Presentation on theme: "Symbiotic Relationships Who gets along? Who doesn’t? Who hurts who?"— Presentation transcript:
Symbiotic Relationships Who gets along? Who doesn’t? Who hurts who?
Species Interactions 5 basic types of interactions of species within an ecosystem. 1.Interspecific competition – When members of two or more species interact to gain access to the same limited resources. 1.ie: food, light, space 2.Predation – when a member or group of members of one species feeds directly on another species. 1.Usually animal to animal 2.Rare cases of plants to animal 3.Parasitism – when one species feeds on/in the body of another species and harms it. 4.Mutualism – interaction of two species when both benefit from the interaction. 5.Commensalism – interaction of two species when only one benefits from the interaction and the other is not harmed or benefited.
Species Interactions Interactions have a significant effect on the resources used and the population of different species within the ecosystem. – b/c of these interactions the ability to reproduce and or survive is influenced. Natural selection takes place through interactions. The most common interaction is competition. – For limited resources – Requires one species to have the ability to be more efficient than another when finding and utilizing resources like food and shelter. – The role species play in an ecosystem is considered their ecological niche. (ie: the job they have, how they act towards their environment, what they do in their environment) – When species compete for food, shelter, light; their niches overlap. The more overlap the more intense the competition.
Species Interactions Predation (predatory-prey interaction): – Most consumer species feed off of other consumer species. – Herbivores – feed off of plants and other producer type species. – Omnivores – feed on plants and other living consumers. – Carnivore – feed on other living consumers only – To survive predators must eat other prey, without they would die and the evolution of the species can be stunted.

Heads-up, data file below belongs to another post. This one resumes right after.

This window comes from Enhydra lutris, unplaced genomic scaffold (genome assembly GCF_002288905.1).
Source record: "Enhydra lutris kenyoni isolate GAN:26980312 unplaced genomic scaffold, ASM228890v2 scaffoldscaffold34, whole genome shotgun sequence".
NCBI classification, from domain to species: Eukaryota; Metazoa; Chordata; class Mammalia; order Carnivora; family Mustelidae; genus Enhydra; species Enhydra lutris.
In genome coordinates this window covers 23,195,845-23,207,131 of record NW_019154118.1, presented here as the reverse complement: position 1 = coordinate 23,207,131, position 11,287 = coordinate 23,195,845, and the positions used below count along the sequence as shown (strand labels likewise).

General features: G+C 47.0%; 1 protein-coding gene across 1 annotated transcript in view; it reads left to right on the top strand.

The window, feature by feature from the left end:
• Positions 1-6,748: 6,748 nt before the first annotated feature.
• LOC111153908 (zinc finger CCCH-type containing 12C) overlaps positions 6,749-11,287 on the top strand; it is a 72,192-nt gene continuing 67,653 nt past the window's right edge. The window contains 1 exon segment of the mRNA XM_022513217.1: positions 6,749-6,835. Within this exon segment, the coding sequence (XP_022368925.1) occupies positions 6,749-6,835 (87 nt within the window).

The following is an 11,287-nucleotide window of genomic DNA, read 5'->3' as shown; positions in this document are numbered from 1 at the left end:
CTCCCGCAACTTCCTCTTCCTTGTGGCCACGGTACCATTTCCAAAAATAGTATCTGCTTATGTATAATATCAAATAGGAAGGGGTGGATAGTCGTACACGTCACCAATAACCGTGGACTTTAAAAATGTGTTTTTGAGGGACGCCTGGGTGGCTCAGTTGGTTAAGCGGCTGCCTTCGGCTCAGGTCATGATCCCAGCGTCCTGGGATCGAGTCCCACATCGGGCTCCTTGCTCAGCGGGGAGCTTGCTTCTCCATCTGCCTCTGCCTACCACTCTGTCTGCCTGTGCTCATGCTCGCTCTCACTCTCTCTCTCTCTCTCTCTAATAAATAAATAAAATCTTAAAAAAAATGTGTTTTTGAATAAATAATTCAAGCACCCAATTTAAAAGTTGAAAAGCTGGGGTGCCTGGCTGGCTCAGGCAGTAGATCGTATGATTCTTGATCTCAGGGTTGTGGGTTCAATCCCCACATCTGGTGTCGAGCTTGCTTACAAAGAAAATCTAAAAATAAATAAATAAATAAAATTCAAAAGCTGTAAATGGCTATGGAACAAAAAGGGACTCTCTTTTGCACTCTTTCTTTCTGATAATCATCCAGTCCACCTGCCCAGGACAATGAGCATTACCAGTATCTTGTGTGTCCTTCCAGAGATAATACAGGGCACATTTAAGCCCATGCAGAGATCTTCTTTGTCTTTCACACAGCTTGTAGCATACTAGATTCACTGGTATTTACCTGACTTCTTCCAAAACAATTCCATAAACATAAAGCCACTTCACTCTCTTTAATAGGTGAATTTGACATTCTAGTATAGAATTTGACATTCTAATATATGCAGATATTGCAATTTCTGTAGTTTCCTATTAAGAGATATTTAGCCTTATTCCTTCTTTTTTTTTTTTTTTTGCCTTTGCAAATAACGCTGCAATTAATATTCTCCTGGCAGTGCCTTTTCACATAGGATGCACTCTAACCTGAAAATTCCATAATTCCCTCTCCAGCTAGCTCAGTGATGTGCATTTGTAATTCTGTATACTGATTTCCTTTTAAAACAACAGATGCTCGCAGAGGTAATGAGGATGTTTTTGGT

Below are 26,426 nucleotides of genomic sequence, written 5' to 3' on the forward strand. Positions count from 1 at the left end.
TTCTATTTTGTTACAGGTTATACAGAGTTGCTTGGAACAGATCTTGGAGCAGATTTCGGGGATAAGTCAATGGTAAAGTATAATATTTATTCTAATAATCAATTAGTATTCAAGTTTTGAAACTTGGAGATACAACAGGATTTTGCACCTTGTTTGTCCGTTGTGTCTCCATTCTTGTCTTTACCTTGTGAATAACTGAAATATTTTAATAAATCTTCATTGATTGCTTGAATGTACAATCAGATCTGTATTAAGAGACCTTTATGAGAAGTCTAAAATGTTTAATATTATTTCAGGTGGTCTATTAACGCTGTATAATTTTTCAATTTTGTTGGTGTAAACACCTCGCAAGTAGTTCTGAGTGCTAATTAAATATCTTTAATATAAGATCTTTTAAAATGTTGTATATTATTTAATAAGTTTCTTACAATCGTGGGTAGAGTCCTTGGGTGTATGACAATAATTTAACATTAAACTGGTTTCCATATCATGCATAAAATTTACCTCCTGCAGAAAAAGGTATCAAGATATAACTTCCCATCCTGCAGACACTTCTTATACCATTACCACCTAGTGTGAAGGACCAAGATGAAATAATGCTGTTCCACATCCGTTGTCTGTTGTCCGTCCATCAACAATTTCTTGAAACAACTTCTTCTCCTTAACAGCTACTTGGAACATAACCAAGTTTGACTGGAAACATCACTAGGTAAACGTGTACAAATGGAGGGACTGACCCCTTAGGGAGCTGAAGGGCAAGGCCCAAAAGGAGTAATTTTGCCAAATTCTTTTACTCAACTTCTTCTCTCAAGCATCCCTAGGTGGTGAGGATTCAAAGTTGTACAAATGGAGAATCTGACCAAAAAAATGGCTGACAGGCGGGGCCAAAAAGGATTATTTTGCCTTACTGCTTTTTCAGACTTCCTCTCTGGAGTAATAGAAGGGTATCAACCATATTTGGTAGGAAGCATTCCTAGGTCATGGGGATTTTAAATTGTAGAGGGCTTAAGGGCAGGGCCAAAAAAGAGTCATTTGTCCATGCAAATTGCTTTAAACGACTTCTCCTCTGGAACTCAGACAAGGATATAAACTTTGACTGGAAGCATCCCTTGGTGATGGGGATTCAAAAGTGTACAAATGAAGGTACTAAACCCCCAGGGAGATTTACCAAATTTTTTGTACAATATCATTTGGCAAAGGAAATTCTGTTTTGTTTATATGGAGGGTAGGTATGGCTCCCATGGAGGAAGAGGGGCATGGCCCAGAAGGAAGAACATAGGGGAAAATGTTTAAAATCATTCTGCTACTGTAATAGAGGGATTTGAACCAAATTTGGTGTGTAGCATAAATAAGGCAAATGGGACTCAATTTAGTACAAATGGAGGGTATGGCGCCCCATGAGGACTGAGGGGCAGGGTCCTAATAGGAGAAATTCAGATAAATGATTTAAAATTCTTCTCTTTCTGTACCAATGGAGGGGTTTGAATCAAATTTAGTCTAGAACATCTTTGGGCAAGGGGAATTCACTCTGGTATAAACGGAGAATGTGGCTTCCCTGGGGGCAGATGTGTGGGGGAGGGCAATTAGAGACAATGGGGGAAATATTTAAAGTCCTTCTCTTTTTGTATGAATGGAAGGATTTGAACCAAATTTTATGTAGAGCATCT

Species Interactions Predator/Prey cont. Predators – a closer look… – Methods used to capture prey: Herbivores – simply walk, swim or fly to the plant when needing to eat. Carnivores/Omnivores – have moving prey so there are a few main types of capture to eat. – 1. Pursuit – run, chase prey until they wear them out or catch up to capture and eat. » Usually a single predator after a single prey. – 2. Ambush – When one or more predators lay in wait or similar techniques to capture and eat prey » Hunting is an organized way to ambush prey, seen from lions, wolves, humans, pack type organisms. » Camouflage – The predator disguises themselves to ambush the prey. – 3. Chemical Warfare – Predators use venom or poison to attack prey » Venomous snakes and spiders spit on or bite a prey organism and wait for them to immobilize before eating them.
Species Interactions Prey – A closer look… Evolved/Adapted to avoid predators: – Being able to move fast, quick reflexes (long legs, strong muscles) – Highly developed sense of sight, smell or hearing (large eyes, ears, nose) – Avoidance adaptations like shells (turtles), thick bark (giant sequoia), spines (porcupines), and thorns (rose bushes, cacti) – Camouflage – being able to blend into their environment so as not to be easily seen. (the moth, chameleons, cuttlefish) – Chemical Warfare – discourage predators to eat them by having a Warning Coloration… bright colored markings like red, orange, yellow, blue; all with usually black markings. (some frogs, snakes, salamanders) This lets the predator know that they are poisonous or taste bad and should not be eaten. (oleander, monarch butterfly)
Species Interactions Prey cont. – Foul smelling, gives off a nasty odor when startled or caught (skunks, skunk cabbage, stinkbugs) – Irritating – gives off a chemical or needles that irritate the predator. (bombardier beetle, stinging nettles) – Mimicry – acting like or looking like an organism that is poisonous so as not to be eaten (viceroy butterfly looks like the monarch) – Living in large groups so as to not to be the one most likely eaten (schools of fish – tuna; Zebras) Usually the one captured and eaten are the sick, old or young of the group.
Symbiosis Three types of Symbiotic relationships between organisms: – Mutualism – both organisms benefit from the interaction. – Commensalism – One organism benefits, the other organism is not harmed or benefits from the interaction. – Parasitism – One organism benefits, the other organism is harmed, but may not always die during the interaction.